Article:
No matter what our country, hearts are touched by the selfless giving of all who serve. The museums and preserved landing beaches of Normandy offer an emotional lesson in history to all who have the good fortune to visit there.

Most Canadians proudly wear a poppy for a week or so before November 11th to show their respect for veterans. Click here for an  excellent explanation of how the poppy came to be such a strong symbol of remembrance.

Thank you for taking the time to read this. Have you preserved stories of your family’s service?

About Patricia Sands

Family, writing and travel are my passions ... okay, and chocolate ... and I'm seldom without a camera. I write women's fiction and keep in touch with readers by a monthly newsletter that also has giveaways and contests. Come and join us by signing up on the right. See you there!


  1. November 11th is my sister’s birthday so we’ll be celebrating and remembering. My dad served in the Air Force and contracted Rheumatic Fever. He was quarantined for most of his time, so he never considered himself a veteran. When asked if I had a veteran in my family, I never stood. It was downplayed. He died of heart disease related to that damage.

    • Patricia Sands says:

      That’s so interesting, Susie. Yet, just the fact that your father had the desire to serve is so meaningful. What a shame that he was so affected by the illness.
      Enjoy celebrating your sister’s birthday and I’m sure you will have more than one meaningful toast, celebrating and remembering.

  2. A wonderful post. I visited a Canadian War Memorial Cemetary in Holland and was overcome with emotion, even though I didn’t know of anyone there. You will find this interesting, I’m about 30% into my 7th Amanda travels book which takes place in Holland. (Amanda in Holland – Missing in Action.) Amanda tries to find out what happened to a great uncle, named Harold, who never returned from the war!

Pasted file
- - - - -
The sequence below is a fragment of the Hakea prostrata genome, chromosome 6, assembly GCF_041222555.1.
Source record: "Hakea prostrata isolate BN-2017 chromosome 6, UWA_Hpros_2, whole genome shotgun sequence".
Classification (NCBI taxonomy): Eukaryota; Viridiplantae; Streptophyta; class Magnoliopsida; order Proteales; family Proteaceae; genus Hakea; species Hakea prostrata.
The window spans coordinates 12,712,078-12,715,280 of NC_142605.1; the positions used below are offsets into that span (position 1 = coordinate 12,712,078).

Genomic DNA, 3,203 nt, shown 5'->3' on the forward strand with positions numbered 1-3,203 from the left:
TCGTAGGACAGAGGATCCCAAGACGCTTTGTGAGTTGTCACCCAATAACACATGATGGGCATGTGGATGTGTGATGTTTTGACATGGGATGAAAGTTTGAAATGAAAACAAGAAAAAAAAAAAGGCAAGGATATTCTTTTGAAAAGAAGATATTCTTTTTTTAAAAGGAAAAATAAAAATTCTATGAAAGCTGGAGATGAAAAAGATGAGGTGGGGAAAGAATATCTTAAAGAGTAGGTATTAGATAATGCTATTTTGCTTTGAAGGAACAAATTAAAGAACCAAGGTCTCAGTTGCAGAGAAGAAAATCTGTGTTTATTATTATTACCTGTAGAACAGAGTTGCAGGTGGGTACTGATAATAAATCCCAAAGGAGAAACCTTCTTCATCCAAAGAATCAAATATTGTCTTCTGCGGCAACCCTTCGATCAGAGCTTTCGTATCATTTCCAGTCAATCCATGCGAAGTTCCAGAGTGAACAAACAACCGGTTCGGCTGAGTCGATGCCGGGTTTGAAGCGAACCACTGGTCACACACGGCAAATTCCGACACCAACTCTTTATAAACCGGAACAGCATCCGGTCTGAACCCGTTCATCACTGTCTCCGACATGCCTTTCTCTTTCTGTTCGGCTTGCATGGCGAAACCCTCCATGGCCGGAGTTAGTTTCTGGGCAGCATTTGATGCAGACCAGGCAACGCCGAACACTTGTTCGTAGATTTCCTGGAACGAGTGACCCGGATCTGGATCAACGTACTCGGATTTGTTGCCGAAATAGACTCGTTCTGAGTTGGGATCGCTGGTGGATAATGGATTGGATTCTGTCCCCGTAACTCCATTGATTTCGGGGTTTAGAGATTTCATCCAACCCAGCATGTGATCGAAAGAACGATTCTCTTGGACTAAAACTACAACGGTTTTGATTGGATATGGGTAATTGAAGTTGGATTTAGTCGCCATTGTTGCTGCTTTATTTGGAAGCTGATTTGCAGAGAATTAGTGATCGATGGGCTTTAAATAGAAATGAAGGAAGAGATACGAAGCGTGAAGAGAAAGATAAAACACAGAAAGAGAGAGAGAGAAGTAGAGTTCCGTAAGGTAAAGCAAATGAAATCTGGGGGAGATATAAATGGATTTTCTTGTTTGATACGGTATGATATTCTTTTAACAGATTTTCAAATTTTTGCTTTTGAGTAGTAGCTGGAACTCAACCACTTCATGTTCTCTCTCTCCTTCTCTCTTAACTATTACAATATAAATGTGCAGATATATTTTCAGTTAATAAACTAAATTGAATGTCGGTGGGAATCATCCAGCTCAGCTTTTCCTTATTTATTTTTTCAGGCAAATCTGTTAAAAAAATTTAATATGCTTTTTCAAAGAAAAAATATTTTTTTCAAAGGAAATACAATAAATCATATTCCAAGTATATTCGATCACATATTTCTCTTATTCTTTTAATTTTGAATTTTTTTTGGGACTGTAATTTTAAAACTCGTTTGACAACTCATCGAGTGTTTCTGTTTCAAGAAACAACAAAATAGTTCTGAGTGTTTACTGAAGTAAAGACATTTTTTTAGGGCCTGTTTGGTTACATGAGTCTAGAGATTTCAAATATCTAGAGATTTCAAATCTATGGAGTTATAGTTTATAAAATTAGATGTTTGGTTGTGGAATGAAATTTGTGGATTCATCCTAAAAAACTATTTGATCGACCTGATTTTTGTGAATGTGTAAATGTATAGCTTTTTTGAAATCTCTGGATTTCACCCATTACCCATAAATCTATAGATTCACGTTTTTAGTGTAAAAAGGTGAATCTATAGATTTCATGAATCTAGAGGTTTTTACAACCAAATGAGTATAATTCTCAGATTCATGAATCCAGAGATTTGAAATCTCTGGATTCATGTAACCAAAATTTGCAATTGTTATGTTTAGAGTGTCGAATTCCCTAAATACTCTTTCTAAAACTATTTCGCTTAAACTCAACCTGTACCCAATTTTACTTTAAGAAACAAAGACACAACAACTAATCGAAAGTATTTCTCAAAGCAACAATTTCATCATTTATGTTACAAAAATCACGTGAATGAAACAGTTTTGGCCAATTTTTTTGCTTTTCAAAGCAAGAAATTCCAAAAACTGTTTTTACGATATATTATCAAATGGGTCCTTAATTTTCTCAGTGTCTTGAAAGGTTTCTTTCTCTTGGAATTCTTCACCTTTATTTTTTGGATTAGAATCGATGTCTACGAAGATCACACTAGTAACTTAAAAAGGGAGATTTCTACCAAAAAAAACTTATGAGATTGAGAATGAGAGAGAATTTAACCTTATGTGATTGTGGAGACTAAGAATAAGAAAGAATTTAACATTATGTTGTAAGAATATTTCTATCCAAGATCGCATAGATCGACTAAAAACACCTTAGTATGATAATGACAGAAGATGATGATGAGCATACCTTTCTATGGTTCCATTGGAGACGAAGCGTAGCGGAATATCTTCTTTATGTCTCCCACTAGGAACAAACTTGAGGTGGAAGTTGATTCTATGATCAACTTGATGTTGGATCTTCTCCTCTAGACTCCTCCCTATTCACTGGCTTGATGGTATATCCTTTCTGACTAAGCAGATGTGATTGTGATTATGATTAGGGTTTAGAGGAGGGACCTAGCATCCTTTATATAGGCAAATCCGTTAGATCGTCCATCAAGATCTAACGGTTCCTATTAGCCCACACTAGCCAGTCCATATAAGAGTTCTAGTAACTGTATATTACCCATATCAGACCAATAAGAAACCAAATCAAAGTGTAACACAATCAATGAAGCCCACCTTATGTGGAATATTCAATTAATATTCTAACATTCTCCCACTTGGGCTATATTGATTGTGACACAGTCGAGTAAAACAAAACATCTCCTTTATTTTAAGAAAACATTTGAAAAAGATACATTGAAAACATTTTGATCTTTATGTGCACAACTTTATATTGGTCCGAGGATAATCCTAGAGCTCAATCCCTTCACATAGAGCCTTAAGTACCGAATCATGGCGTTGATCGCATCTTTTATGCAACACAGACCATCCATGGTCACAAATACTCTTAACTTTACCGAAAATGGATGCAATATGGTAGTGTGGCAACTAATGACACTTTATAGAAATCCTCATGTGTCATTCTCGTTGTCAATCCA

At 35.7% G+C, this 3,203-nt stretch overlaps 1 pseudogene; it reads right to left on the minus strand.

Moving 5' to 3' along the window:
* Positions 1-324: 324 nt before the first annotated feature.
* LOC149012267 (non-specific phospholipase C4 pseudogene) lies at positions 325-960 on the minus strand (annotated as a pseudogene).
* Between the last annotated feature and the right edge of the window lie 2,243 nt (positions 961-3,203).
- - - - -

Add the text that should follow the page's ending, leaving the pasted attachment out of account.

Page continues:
• Patricia Sands says:

      I hear you, Darlene. I don’t think it is possible to visit the memorial cemeteries without being overcome with emotion. It’s quite a powerful experience.

      What a funny coincidence in your story! Thanks for sharing that and congratulations on working on your 7th Amanda book! Wow!

  3. As a patriotic American, I’m happy to support Canadian patriotism. God bless all patriots in both countries.

    • Patricia Sands says:

      Absolutely, David. They deserve our respect as well as being remembered forever. In whatever country they serve, they are owed so much. Thanks for stopping by!

  4. Thank you Patricia for sharing this touching story of your Uncle Harry. We will wear a Poppy today in honour of all who served their countries.

    As an Australian I understand your feelings and we are grateful to the many men and women from different nationalities who played a role by giving their lives on behalf of their nations committed to non racial subjugation, democracy, freedom and world peace.
    This unconditional gift is cherished by us all today who are here to remember them.
    My husband and I went to Caen in Normandy and participated in the visual experience of the 180 km of the D-Day beaches and learned about the history of the Allies victory.
    What an unforgettable journey and I agree with you. Patricia, to encourage all to visit this region to understand the challenges faced by those who gave their lives.